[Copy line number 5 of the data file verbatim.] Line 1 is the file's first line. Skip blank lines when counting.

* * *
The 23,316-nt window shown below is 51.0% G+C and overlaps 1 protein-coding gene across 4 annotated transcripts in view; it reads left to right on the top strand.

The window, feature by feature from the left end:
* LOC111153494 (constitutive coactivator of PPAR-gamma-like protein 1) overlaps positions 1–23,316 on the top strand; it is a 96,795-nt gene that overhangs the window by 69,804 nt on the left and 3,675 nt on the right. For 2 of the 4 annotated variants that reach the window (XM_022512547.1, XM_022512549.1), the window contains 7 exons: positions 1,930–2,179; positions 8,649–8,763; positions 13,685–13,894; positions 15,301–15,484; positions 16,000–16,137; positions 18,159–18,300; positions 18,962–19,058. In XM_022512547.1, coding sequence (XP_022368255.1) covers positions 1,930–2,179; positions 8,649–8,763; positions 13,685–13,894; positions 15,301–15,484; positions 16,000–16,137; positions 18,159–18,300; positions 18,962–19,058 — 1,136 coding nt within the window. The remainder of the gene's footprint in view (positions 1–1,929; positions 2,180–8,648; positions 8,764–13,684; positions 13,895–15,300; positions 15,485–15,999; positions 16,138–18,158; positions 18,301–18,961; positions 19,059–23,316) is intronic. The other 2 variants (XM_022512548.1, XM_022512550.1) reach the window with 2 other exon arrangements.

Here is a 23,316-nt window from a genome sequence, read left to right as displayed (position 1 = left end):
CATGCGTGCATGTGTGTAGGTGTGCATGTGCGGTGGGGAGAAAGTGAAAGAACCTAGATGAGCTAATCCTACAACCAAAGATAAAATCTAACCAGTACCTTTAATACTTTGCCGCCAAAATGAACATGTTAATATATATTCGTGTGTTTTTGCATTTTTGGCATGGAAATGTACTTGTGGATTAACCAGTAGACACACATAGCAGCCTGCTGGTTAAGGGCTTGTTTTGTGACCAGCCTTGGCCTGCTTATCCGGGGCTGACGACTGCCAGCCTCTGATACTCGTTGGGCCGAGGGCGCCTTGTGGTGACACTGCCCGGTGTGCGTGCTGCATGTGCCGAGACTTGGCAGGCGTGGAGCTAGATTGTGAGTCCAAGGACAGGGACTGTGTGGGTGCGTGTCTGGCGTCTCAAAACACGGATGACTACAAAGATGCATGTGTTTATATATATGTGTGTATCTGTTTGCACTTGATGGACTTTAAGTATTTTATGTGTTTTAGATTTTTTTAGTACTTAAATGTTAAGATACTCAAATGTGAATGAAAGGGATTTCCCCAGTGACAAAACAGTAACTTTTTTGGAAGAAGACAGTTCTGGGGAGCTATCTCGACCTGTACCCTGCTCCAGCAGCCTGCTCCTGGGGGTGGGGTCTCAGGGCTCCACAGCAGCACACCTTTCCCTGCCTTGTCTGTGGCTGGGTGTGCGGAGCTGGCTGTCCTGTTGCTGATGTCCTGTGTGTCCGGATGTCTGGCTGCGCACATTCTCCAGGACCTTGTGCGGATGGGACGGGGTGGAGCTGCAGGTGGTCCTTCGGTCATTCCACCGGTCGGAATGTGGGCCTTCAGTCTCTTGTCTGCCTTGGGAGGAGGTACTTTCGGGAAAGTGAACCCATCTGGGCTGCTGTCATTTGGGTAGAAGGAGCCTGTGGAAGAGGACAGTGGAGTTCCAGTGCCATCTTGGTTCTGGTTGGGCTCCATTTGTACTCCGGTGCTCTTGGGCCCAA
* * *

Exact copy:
CATGCGTGCATGTGTGTAGGTGTGCATGTGCGGTGGGGAGAAAGTGAAAGAACCTAGATGAGCTAATCCTACAACCAAAGATAAAATCTAACCAGTACCTTTAATACTTTGCCGCCAAAATGAACATGTTAATATATATTCGTGTGTTTTTGCATTTTTGGCATGGAAATGTACTTGTGGATTAACCAGTAGACACACATAGCAGCCTGCTGGTTAAGGGCTTGTTTTGTGACCAGCCTTGGCCTGCTTATCCGGGGCTGACGACTGCCAGCCTCTGATACTCGTTGGGCCGAGGGCGCCTTGTGGTGACACTGCCCGGTGTGCGTGCTGCATGTGCCGAGACTTGGCAGGCGTGGAGCTAGATTGTGAGTCCAAGGACAGGGACTGTGTGGGTGCGTGTCTGGCGTCTCAAAACACGGATGACTACAAAGATGCATGTGTTTATATATATGTGTGTATCTGTTTGCACTTGATGGACTTTAAGTATTTTATGTGTTTTAGATTTTTTTAGTACTTAAATGTTAAGATACTCAAATGTGAATGAAAGGGATTTCCCCAGTGACAAAACAGTAACTTTTTTGGAAGAAGACAGTTCTGGGGAGCTATCTCGACCTGTACCCTGCTCCAGCAGCCTGCTCCTGGGGGTGGGGTCTCAGGGCTCCACAGCAGCACACCTTTCCCTGCCTTGTCTGTGGCTGGGTGTGCGGAGCTGGCTGTCCTGTTGCTGATGTCCTGTGTGTCCGGATGTCTGGCTGCGCACATTCTCCAGGACCTTGTGCGGATGGGACGGGGTGGAGCTGCAGGTGGTCCTTCGGTCATTCCACCGGTCGGAATGTGGGCCTTCAGTCTCTTGTCTGCCTTGGGAGGAGGTACTTTCGGGAAAGTGAACCCATCTGGGCTGCTGTCATTTGGGTAGAAGGAGCCTGTGGAAGAGGACAGTGGAGTTCCAGTGCCATCTTGGTTCTGGTTGGGCTCCATTTGTACTCCGGTGCTCTTGGGCCCAA